"I sit in a Jim Crow car, but my mind keeps company with the kings and queens I have known. External constraints must not be allowed to segregate mind or soul." Charlotte Hawkins Brown
Charlotte Hawkins (1883-1961), born in Henderson, North Carolina, was a northern-educated granddaughter of former slaves. She returned to her home state as a teacher in 1901, and the following year established the Alice Freeman Palmer Memorial Institute at Sedalia, near Greensboro. The African American school evolved from an agricultural and manual training facility to a fully accredited, nationally recognized preparatory school. More than 1,000 students graduated during Brown's 50-year presidency. She died in 1961. Ten years and three administrations later the school closed its doors.
Bennett College purchased the Palmer campus, but in 1980 it sold 40 acres of the main campus with major surviving buildings to the American Muslim Mission. The Muslims attempted to establish a teacher's college for a short time, but on much of the campus the decay which began in 1971 continued unabated.
In late 1982 Mrs. Maria Cole, a niece of Dr. Brown's, visited friend and schoolmate Marie Gibbs of Greensboro. Together they returned to the campus where both had been students and expressed a joint desire for recognition of Brown's social and educational contributions. Immediately Gibbs and others began sponsoring meetings of Palmer alumni and enlisting support. They met with North Carolina's Division of Archives and History to explore ideas.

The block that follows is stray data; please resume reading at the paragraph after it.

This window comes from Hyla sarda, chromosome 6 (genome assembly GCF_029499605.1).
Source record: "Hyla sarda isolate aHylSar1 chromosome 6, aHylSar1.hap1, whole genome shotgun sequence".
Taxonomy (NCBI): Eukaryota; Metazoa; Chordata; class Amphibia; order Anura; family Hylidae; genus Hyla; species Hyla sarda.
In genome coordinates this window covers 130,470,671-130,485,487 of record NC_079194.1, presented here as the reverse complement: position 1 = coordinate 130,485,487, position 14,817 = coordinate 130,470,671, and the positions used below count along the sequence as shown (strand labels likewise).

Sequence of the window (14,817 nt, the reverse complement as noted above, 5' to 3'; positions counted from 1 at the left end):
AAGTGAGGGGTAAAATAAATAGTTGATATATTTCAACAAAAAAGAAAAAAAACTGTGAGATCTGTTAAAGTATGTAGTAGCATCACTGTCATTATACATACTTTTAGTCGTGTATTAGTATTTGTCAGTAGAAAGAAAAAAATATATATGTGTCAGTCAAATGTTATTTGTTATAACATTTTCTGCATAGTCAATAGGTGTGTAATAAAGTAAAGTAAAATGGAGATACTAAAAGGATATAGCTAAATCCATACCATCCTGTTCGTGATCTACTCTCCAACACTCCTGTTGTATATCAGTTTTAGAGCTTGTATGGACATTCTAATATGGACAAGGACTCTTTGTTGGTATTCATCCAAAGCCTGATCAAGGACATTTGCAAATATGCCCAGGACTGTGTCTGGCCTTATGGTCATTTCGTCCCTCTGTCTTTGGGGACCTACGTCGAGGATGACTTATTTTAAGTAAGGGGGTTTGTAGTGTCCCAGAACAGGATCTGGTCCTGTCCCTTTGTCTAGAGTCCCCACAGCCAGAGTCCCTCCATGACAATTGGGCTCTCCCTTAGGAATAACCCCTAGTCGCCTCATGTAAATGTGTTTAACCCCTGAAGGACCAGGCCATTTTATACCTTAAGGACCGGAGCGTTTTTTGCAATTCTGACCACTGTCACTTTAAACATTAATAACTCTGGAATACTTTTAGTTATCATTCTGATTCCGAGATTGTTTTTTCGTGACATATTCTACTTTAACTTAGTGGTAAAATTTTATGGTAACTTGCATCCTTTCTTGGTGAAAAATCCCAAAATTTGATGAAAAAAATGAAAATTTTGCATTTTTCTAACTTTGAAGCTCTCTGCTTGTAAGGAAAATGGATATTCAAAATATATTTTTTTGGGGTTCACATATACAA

State Senator William (Bill) Martin soon joined the cause. He secured passage of a special bill in the 1983 General Assembly which allowed for planning by Archives and History of the state's first African American state historic site. This site would be a memorial to Dr. Brown. In 1984 the legislature approved an additional $67,000 to continue the study. Shortly after state planning and research began, citizens organized the Charlotte Hawkins Brown Historical Foundation, Inc., a nonprofit society headed by Gibbs and later by Dr. Harold Webb.
In 1985, the foundation and others convinced the legislators to appropriate $400,000 for land acquisition and initial restoration of the Palmer campus. After lengthy negotiations, Archives and History purchased from the American Muslim Mission 40 acres containing the heart of the campus. The site is a memorial to Charlotte Hawkins Brown and will link her work at Palmer to the larger themes of African American education and women's history in North Carolina, the South, and the United States as a whole.
In November 1987, the memorial officially opened as a state historic site. By that time the Carrie M. Stone Teachers' Cottage had been restored as a visitor center featuring exhibits and an audiovisual program. By early 1994, the Historic Sites Section had completed exhaustive, comprehensive research on Brown and the Palmer Institute, and restored or stabilized several other structures. Canary Cottage (Brown's home) was restored and a furnishings plan was prepared. The building awaited funds (to be raised by the foundation) to implement the plan and create a house museum. Stabilization work was completed on the exterior of Kimball Hall. Reynolds Hall was in use as an artifact storage area for many historic sites, although negotiations were underway with North Carolina A & T State University to convert it to a training center. The section established offices at the site for its exhibits designer and assistant curator of collections, in addition to the site's own permanent staff.
The Palmer campus contains about a dozen twentieth-century buildings, ranging from houses to dormitories built between the 1920s and 1960s. Archaeological remains of the Alice Freeman Palmer Building, the center of the campus, also survive.
Special events at the site include commemoration of African American History Month, Brown's birthday, a regional history bowl, an African American Heritage Festival, and a Christmas Open House.